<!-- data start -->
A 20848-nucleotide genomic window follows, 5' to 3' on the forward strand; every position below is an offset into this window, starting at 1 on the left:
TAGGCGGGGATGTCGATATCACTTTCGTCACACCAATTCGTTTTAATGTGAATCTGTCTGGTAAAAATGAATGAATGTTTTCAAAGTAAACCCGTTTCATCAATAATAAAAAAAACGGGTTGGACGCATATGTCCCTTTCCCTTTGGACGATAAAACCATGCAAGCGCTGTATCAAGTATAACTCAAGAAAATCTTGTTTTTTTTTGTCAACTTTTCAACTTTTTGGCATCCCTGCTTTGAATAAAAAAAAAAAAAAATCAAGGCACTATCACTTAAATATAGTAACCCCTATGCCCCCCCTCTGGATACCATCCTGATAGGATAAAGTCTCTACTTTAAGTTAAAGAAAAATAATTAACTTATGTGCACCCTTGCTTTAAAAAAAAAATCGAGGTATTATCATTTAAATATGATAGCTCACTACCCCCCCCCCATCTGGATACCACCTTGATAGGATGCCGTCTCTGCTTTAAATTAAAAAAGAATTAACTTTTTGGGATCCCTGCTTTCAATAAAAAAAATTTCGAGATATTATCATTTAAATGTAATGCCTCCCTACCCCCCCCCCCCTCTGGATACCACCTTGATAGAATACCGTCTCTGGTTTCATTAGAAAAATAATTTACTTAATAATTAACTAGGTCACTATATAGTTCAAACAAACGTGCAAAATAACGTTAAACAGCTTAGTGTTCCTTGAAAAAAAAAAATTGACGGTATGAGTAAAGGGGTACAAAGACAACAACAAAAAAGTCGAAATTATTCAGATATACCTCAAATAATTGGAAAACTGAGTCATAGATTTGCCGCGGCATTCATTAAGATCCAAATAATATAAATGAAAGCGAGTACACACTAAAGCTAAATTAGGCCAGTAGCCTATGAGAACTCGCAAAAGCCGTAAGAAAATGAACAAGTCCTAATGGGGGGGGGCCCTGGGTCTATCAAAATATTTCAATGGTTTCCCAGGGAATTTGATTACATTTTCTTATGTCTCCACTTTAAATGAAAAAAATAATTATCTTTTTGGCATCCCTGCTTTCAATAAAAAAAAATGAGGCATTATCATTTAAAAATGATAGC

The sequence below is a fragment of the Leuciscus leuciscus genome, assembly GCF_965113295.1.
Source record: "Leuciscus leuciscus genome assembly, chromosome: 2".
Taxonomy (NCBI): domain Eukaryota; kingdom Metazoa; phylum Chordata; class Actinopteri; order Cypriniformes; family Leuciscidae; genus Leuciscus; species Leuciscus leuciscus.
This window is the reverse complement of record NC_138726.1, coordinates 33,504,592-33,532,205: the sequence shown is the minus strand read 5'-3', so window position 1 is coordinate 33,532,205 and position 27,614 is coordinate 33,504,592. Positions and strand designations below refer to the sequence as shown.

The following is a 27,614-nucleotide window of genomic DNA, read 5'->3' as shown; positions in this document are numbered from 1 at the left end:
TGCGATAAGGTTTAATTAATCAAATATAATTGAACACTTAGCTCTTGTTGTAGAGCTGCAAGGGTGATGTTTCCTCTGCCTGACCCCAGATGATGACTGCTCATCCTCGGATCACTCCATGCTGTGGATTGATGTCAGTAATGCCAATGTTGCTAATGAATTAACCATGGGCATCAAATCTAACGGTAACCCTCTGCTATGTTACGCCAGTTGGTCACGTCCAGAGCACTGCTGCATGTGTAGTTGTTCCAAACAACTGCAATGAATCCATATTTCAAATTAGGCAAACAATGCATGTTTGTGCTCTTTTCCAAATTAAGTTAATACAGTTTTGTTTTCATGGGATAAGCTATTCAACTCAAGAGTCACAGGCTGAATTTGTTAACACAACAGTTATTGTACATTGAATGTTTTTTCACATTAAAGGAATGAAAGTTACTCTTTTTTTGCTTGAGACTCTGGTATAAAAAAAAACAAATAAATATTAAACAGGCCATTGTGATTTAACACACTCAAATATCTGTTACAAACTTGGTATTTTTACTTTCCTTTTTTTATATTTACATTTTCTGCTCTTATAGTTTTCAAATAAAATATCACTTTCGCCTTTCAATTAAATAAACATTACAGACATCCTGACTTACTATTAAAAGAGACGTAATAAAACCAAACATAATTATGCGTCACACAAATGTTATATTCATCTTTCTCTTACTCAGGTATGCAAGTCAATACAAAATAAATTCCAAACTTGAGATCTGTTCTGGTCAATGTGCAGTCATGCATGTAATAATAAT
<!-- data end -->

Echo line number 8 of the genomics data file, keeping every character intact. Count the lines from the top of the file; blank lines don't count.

TGCGATAAGGTTTAATTAATCAAATATAATTGAACACTTAGCTCTTGTTGTAGAGCTGCAAGGGTGATGTTTCCTCTGCCTGACCCCAGATGATGACTGCTCATCCTCGGATCACTCCATGCTGTGGATTGATGTCAGTAATGCCAATGTTGCTAATGAATTAACCATGGGCATCAAATCTAACGGTAACCCTCTGCTATGTTACGCCAGTTGGTCACGTCCAGAGCACTGCTGCATGTGTAGTTGTTCCAAACAACTGCAATGAATCCATATTTCAAATTAGGCAAACAATGCATGTTTGTGCTCTTTTCCAAATTAAGTTAATACAGTTTTGTTTTCATGGGATAAGCTATTCAACTCAAGAGTCACAGGCTGAATTTGTTAACACAACAGTTATTGTACATTGAATGTTTTTTCACATTAAAGGAATGAAAGTTACTCTTTTTTTGCTTGAGACTCTGGTATAAAAAAAAACAAATAAATATTAAACAGGCCATTGTGATTTAACACACTCAAATATCTGTTACAAACTTGGTATTTTTACTTTCCTTTTTTTATATTTACATTTTCTGCTCTTATAGTTTTCAAATAAAATATCACTTTCGCCTTTCAATTAAATAAACATTACAGACATCCTGACTTACTATTAAAAGAGACGTAATAAAACCAAACATAATTATGCGTCACACAAATGTTATATTCATCTTTCTCTTACTCAGGTATGCAAGTCAATACAAAATAAATTCCAAACTTGAGATCTGTTCTGGTCAATGTGCAGTCATGCATGTAATAATAAT